PHOTO BY GK FILMS
Where is it playing?: Stadium 10
What's it rated?: R
What's it worth?: $2.00
Director Clint Eastwood brings Marshall Brickman and Rick Elice’s popular musical about the rise of the iconic ’60s quartet The Four Seasons to the big screen. Witness the rise to fame, the tough times, the personal clashes, and personnel changes of Frankie Valli (John Lloyd Young), Tommy DeVito (Vincent Piazza), Nick Massi (Michael Lomenda), and Nick DeVito (Johnny Cannizzaro), and Bob Gaudio (Erich Bergen).
About two hours into Clint Eastwood’s musical film adaptation, Jersey Boys, a character bursts forth from his seat and, foaming at the mouth, yells at another character about towels and urinating in the sink. This is the most entertaining moment in the movie. And that’s a sad state of affairs because Jersey Boys, the Broadway musical based on the (mostly) true story of The Four Seasons, has the kind of snappy pace, razzle dazzle story, and hit-a-minute soundtrack that would be easily translatable to screen. If only that screen wasn’t Eastwood’s.
At its heart, Jersey Boys is about fame, family, and largely light-hearted pizzazz. As a director, Eastwood is known for raw grit, muted tones, and rather grim violence. Unlike the harmonies of The Four Seasons, these two do not blend well. From the beginning, the problems are embarrassingly evident. Low-level mook Tommy DeVito (Vincent Piazza) begins by addressing the camera, and by way of leather garments and grease-powered charisma, tells us this is Jersey. You can already hear Scorsese weeping. For nearly an hour, Jersey Boys plays like the daytime soap equivalent of Goodfellas. A young, fresh talent (Frankie Valli, played by the original Broadway cast member John Lloyd Young) joins a group of established professionals; there are activities of varying illegality; Joe Pesci is there—his character in Goodfellas is not named Tommy DeVito by coincidence.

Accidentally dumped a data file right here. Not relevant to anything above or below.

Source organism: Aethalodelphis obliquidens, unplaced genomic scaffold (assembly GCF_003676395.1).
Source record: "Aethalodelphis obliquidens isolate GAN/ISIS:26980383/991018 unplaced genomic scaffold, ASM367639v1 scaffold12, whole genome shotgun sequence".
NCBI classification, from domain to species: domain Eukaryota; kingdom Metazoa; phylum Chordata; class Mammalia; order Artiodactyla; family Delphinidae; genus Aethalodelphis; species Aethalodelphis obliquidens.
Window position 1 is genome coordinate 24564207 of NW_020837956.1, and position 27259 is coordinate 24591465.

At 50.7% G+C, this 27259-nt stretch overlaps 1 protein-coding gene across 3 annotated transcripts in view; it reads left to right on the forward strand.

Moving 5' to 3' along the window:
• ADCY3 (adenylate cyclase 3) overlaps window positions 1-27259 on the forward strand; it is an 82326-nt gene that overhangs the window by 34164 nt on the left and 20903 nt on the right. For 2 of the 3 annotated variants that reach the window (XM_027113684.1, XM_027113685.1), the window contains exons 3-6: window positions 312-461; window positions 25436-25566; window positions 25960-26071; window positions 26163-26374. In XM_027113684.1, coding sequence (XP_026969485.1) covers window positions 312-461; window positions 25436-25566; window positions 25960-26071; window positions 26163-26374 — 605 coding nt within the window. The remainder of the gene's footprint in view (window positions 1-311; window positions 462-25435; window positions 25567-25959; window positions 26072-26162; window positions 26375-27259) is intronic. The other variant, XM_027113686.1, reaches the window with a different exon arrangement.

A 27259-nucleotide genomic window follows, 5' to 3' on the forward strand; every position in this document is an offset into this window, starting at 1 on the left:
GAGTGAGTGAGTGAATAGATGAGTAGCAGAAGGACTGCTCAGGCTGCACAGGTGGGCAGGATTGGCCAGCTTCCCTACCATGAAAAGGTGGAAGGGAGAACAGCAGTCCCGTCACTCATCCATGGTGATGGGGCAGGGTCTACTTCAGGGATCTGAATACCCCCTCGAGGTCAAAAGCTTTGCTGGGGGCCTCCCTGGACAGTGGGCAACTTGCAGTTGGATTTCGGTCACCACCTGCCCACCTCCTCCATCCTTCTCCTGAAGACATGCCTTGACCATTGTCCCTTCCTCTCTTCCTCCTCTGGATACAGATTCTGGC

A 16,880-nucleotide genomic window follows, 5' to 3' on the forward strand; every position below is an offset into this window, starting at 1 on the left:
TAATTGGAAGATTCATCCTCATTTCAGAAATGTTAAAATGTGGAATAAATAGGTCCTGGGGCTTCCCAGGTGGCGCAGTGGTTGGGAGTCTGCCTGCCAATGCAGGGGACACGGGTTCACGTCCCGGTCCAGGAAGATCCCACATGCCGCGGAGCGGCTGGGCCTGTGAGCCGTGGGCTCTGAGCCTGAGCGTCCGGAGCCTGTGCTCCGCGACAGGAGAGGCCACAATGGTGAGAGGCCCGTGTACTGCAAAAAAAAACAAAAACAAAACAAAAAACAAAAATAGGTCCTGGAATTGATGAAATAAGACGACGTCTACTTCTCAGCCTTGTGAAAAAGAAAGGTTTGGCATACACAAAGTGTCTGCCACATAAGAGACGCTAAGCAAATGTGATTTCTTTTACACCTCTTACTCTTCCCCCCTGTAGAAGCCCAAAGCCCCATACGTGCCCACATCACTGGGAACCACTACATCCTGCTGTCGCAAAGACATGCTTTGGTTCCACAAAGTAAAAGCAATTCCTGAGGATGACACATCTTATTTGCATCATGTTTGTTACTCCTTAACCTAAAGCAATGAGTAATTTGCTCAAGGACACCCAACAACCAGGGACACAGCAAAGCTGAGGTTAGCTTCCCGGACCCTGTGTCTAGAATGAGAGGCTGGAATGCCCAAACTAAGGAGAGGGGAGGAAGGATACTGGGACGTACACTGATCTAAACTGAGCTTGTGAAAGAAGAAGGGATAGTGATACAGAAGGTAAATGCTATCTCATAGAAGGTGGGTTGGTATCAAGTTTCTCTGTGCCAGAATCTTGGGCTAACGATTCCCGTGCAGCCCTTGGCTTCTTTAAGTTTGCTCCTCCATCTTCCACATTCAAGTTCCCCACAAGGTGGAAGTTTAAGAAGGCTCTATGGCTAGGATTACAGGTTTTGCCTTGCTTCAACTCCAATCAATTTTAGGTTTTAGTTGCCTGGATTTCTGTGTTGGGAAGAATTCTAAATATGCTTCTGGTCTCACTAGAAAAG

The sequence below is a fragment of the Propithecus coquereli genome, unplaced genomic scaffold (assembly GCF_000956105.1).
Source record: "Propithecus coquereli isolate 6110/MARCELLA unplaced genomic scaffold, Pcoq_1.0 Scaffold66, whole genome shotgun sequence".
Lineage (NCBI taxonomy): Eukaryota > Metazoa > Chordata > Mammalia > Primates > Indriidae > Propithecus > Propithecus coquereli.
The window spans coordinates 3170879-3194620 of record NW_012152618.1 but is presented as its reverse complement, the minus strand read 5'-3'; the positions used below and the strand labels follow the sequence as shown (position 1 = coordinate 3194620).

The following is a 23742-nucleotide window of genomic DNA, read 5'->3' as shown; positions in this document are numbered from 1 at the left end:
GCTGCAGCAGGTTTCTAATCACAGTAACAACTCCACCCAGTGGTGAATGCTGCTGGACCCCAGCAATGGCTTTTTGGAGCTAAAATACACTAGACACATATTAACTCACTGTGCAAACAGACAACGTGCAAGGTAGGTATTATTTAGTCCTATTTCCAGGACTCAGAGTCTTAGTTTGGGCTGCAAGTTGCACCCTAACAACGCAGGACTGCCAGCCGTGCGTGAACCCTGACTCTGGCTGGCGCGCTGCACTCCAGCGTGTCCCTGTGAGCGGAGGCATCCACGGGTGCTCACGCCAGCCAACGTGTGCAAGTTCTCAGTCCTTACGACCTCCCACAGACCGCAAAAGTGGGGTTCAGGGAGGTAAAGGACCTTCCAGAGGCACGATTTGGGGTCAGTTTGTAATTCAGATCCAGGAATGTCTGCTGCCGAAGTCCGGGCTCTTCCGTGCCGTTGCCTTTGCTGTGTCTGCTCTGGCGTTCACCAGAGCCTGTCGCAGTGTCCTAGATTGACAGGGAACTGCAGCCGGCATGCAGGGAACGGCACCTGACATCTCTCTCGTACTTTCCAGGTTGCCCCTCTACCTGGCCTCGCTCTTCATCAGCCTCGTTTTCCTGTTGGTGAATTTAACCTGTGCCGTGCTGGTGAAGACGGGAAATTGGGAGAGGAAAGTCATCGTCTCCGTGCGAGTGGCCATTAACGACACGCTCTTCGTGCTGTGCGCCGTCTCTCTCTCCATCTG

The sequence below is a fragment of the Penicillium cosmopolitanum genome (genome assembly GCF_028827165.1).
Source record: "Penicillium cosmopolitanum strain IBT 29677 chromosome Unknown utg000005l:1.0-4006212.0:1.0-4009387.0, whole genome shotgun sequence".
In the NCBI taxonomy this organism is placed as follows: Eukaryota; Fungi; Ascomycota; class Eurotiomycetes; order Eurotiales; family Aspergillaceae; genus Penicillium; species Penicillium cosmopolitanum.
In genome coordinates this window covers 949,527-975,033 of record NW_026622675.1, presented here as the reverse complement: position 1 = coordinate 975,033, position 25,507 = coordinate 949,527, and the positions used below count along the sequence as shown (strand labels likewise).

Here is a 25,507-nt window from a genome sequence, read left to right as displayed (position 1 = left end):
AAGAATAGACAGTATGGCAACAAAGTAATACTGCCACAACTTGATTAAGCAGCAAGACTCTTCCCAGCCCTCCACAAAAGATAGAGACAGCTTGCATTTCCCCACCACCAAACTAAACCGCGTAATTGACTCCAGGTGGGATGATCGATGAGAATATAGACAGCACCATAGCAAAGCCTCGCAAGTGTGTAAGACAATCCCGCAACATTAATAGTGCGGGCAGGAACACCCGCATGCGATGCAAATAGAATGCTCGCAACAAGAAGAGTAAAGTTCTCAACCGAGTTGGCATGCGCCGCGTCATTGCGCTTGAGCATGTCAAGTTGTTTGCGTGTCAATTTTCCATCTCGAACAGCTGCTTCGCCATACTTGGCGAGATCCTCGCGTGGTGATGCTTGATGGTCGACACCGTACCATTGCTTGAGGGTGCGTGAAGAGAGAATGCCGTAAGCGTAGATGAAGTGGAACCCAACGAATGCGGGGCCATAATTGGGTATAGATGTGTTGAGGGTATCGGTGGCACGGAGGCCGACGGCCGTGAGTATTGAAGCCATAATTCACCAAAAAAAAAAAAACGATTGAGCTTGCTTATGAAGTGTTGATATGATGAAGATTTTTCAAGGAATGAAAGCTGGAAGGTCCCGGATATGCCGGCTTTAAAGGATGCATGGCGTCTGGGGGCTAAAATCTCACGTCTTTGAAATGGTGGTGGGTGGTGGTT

However, what isn’t a ham-fisted gangster tribute is a half-assed musical tribute. Even if the script (penned by the musical’s writers, Marshall Brickman and Rick Elice) feels empty and unfinished, even if the acting (for the most part) makes a children’s theater production seem polished and lively, and even if the pacing is jarringly uneven, this film could have redeemed itself with vibrant musical numbers at least on par with the live show—but it doesn’t. They sound nice, sure. Lloyd Young, in particular, does justice to Valli’s towering falsetto, but Eastwood’s dour atmosphere dilutes its power. Not even a minor but impactful turn by Christopher Walken as mobster Gyp DeCarlo can inject a little life into this piecemeal showboat.
About one hour into Jersey Boys, the boys in question gather round the phone during a call to their record producer, Bob Crewe. The group’s keyboardist and songwriter, Bob Gaudio, has just penned a song on his bus ride over to the meeting. It took 15 minutes to write. It should be awful. It wasn’t. It was “Sherry”—The Four Seasons’ first No. 1 hit. Jersey Boys takes the opposite run. It feels like it took 15 minutes to write, but the notes fall flat. (134 min.)
—Jessica Peña; New Times arts editor